Amid reports of teacher shortages across the U.S. numbering in the hundreds of thousands, along with violent and vicious far-right attacks on public schools, new research shows that teacher salaries are now at record lows. A report published by the Economic Policy Institute (EPI) on Tuesday finds that, while there has long been a pay gap between teachers and comparable college graduates, that gap has recently reached its highest level since EPI began recording such data. In 2021, the report found, teachers’ weekly pay was 23.5 percent less on average than that of other college graduates, adjusted for age, education,…

Report: CEOs Are Driving “Greedflation,” Raising Prices to Pay Themselves More

The AFL-CIO’s latest annual analysis of top executive pay was published Monday with the following conclusion: “CEOs, not working people, are causing inflation.” In recent months, corporate bosses and top Federal Reserve officials have pointed to workers’ wages as a factor in surging prices, which have pushed overall inflation in the United States to a four-decade high. But the AFL-CIO’s new report attempts to reframe the national inflation discussion, emphasizing that while wage increases won by ordinary workers are drawing outsized attention from policymakers and executives, CEO pay hikes significantly outpaced the wage increases of rank-and-file employees last year. Titled…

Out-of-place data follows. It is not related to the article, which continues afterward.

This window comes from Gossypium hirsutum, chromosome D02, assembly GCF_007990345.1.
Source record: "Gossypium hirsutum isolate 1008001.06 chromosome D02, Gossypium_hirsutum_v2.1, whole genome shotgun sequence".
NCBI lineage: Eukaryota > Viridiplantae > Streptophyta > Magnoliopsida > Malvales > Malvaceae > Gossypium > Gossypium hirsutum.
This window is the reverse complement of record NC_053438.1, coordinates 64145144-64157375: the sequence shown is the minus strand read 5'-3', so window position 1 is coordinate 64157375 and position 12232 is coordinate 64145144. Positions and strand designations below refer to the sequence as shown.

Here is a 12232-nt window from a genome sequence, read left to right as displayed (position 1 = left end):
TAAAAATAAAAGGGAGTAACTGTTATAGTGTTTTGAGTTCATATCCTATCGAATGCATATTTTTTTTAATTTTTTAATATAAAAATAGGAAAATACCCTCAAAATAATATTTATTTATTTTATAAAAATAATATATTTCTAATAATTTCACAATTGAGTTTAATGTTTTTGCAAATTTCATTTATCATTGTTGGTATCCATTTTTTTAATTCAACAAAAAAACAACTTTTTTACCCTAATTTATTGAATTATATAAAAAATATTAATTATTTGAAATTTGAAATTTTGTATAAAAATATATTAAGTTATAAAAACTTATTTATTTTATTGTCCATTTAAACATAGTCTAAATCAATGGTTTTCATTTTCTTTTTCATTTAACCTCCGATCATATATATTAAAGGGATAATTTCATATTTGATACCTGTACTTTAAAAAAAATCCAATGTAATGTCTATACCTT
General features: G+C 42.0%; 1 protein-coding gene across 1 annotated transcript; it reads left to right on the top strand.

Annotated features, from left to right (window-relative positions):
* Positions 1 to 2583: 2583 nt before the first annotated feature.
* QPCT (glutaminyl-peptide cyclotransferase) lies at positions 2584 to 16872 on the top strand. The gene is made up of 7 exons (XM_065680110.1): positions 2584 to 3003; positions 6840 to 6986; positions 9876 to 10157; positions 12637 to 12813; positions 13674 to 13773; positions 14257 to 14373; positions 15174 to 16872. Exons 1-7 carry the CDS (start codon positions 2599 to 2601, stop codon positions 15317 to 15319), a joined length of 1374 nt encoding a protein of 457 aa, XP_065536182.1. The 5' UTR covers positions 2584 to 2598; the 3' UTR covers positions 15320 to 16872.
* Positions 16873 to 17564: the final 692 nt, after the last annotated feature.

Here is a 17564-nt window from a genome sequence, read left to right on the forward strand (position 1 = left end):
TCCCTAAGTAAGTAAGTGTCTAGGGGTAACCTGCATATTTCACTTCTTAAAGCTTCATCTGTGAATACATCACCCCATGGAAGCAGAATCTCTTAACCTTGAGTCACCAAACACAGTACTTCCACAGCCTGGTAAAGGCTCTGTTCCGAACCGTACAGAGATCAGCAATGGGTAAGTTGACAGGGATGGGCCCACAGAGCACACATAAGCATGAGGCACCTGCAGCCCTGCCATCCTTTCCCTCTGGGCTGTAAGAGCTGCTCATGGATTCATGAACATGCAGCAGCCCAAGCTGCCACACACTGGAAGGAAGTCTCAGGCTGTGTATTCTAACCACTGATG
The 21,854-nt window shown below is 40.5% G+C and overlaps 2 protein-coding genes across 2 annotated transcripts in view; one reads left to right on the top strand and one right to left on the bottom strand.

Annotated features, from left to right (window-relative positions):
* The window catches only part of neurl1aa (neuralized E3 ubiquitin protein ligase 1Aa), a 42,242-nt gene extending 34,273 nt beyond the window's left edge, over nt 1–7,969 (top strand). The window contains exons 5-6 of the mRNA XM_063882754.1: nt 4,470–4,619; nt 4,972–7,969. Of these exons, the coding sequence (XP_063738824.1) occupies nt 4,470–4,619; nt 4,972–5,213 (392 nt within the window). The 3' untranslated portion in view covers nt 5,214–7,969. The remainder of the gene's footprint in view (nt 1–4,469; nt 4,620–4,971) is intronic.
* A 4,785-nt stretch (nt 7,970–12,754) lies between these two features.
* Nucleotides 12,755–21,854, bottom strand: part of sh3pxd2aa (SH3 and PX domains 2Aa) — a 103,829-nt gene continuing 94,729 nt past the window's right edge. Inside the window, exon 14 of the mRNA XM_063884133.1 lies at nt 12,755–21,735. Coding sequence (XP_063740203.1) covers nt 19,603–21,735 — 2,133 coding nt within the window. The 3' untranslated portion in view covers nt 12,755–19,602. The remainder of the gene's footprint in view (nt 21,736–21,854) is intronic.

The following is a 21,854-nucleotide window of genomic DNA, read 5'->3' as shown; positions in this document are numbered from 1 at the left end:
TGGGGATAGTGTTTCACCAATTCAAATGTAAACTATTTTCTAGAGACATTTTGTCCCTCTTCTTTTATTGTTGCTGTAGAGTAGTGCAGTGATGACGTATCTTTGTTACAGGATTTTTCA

Educators in St. Paul and Minneapolis Are Preparing for Potential Strike

This story was originally published at Prism. In a Feb. 24 announcement, teachers with the Saint Paul Federation of Educators (SPFE) and the Minneapolis Federation of Teachers (MFT), which includes both teachers and Education Support Professionals, announced an intent to strike. Filed with the state of Minnesota’s Bureau of Mediation, the intent to strike was authorized by the board in a vote counted Feb. 17 and provides a legally-mandated, 10-day warning to the school districts about a possible strike. The demands from both unions to their districts have been similar. They are asking for limits on class sizes, wage increases,…

Inflation Crisis Is Being Resolved on Backs of Workers. It Doesn’t Have to Be.

On Thursday, the Bureau of Labor Statistics (BLS) released its latest report on inflation, and the news is not good for working people. According to the Consumer Price Index (CPI) — which measures the cost of consumer products — inflation for all goods, including food and energy, rose again in January, this time by 0.6 percent. This latest increase brings the yearly rate of inflation up to a whopping 7.5 percent, a figure not seen since the early 1980s when out-of-control inflation and a stagnant economy amounted to an all out economic war on U.S. workers. While wages for this…